The buildings

In Pantin

Located on the banks of the ‘canal de l’Ourcq’, the building that used to accommodate the administrative centre of Pantin town was built in the 1970s by architect Jacques Kalisz.
Typical of large institutional buildings built in the outskirts of Paris, this large building is composed of a façade made of raw concrete, and a dilated inner space featuring significant volumes and large public spaces organised around a central atrium.
In keeping with the vision of Le Corbusier defining architecture as “the masterly, correct and magnificent play of volumes brought together in light”, the 2 architects involved in the rehabilitation Antoinette Robain and Claire Guieysse took hold of that colossal structure and were required to renovate the various spaces to accommodate the needs of the Centre national de la danse. For such redeployment they won the ‘Prix de l’Équerre d’argent’ (Silver T-square Prize) – considered very prestigious – in 2004, the same year that it opened.
Equipped with 12 dance studios including 3 that can accommodate the public, a media library, a film library, a screening room, several meeting rooms, an editing room and rooftops with a stunning view of the East side of Paris, the Centre national de la danse is a symbolic site where action is based on a permanent flow between creation, distribution, heritage, training, information and advice to professionals, and access to choreographic culture: an art centre dedicated to dance.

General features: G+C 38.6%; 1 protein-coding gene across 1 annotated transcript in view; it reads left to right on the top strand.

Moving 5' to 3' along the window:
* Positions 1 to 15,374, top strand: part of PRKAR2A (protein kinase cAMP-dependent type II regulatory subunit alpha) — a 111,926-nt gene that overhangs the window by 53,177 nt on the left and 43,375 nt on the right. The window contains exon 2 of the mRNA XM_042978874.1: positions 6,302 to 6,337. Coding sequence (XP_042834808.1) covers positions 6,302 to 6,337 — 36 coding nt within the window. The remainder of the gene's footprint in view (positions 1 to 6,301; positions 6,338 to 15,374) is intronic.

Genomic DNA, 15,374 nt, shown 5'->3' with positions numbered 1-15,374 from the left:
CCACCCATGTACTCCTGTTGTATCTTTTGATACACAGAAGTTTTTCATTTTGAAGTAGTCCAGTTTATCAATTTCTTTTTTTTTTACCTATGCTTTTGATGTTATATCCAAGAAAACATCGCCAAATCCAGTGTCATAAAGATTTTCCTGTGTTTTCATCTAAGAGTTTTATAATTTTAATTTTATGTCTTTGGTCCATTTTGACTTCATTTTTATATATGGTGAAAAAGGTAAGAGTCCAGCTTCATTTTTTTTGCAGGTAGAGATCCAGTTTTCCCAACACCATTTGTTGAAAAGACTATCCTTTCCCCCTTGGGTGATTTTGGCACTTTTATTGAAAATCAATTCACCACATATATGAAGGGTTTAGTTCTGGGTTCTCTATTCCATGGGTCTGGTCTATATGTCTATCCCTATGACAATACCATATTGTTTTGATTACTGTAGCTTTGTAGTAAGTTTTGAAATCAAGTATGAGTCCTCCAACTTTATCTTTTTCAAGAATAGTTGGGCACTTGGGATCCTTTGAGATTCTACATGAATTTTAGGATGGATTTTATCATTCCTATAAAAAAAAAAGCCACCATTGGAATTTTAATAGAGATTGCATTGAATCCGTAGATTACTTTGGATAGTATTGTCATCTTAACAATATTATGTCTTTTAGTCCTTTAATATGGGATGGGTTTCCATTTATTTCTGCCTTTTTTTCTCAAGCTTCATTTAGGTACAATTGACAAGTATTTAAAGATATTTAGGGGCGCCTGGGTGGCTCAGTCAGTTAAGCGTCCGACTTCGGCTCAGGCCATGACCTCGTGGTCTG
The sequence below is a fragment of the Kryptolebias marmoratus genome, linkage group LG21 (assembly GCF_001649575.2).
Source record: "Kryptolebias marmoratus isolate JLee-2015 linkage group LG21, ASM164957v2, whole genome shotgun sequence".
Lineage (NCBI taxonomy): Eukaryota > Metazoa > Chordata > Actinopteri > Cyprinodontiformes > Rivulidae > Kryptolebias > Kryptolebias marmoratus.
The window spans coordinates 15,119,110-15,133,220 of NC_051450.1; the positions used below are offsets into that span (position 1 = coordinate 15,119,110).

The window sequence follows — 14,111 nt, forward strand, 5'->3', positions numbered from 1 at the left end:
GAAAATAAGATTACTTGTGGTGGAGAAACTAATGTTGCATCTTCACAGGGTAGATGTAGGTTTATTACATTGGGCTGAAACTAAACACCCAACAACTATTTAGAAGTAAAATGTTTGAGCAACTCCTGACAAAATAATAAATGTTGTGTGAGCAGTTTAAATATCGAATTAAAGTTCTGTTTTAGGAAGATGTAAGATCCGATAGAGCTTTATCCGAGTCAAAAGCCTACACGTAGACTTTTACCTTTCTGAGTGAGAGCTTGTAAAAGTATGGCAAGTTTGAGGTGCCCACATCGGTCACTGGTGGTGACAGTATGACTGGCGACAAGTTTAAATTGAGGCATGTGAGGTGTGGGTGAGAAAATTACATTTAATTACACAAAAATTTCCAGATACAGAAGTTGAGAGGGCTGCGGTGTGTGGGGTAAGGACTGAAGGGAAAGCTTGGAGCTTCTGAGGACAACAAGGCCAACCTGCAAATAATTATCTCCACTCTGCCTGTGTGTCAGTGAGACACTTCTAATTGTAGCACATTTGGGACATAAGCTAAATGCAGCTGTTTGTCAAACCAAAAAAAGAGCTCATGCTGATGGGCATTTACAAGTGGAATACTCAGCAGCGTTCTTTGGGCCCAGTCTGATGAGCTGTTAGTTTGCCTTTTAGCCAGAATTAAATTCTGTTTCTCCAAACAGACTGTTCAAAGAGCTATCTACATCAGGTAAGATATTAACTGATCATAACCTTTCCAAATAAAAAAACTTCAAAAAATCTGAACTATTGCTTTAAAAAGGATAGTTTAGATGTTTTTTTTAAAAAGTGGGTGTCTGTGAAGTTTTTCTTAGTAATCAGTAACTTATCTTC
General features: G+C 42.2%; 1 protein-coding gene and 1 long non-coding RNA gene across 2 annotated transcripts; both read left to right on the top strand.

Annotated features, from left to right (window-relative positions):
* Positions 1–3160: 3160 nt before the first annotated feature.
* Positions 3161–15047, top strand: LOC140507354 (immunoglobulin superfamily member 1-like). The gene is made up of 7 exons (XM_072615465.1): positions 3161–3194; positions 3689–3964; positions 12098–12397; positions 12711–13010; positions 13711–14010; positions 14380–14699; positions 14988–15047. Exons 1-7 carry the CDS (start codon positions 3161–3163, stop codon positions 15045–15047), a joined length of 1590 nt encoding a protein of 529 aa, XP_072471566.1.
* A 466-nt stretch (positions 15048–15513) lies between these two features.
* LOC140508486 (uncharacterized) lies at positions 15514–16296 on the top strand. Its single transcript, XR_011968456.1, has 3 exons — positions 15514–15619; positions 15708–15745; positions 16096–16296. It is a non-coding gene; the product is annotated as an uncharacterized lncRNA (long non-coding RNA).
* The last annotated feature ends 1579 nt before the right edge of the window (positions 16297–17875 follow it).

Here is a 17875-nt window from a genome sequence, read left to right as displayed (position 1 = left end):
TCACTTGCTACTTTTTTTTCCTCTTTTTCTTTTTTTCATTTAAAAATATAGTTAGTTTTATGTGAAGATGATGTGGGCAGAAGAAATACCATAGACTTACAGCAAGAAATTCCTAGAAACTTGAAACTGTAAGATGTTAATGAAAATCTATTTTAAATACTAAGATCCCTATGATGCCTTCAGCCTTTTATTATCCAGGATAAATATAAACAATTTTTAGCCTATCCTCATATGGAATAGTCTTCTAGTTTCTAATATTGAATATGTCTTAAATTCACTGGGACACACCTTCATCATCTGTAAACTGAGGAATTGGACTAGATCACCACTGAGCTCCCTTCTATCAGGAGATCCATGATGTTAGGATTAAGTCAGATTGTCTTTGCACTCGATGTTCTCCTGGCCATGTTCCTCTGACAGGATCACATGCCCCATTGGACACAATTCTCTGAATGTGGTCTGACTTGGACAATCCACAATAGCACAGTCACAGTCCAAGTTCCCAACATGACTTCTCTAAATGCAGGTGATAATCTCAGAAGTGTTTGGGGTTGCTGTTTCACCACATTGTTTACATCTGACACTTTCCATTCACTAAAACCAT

In Lyon

Close to Lyon-Perrache train station, along the Saône river, CND Lyon/Rhône-Alpes consists of 3 dance studios and a meeting room, combining historic walls with high-end facilities for professionals.

 

The architectural project

Berger & Berger
Laurent P. Berger + Cyrille Berger
Project manager Théo Vachon

In early 2016, the CN D in Pantin instigated a new way of using its public spaces. The redevelopment consisted in opening up the building’s ground floor and creating entrances that open onto the town of Pantin and the banks of the Canal de l’Ourcq.

The design brief included combining the reception area and ticket office, which now reflect the movements of the people of Pantin, the creation of a café-restaurant, a flexible exhibition room, an open space for dance performances and screenings and a new reading room in the mediatheque.

The new design for the vast ‘Palace of the People’, originally designed by architect Jacques Kalisz in 1972, gives the general public, artists, dancers and all users a place where they can invent and work, a new vision of movement and art, another performance landscape.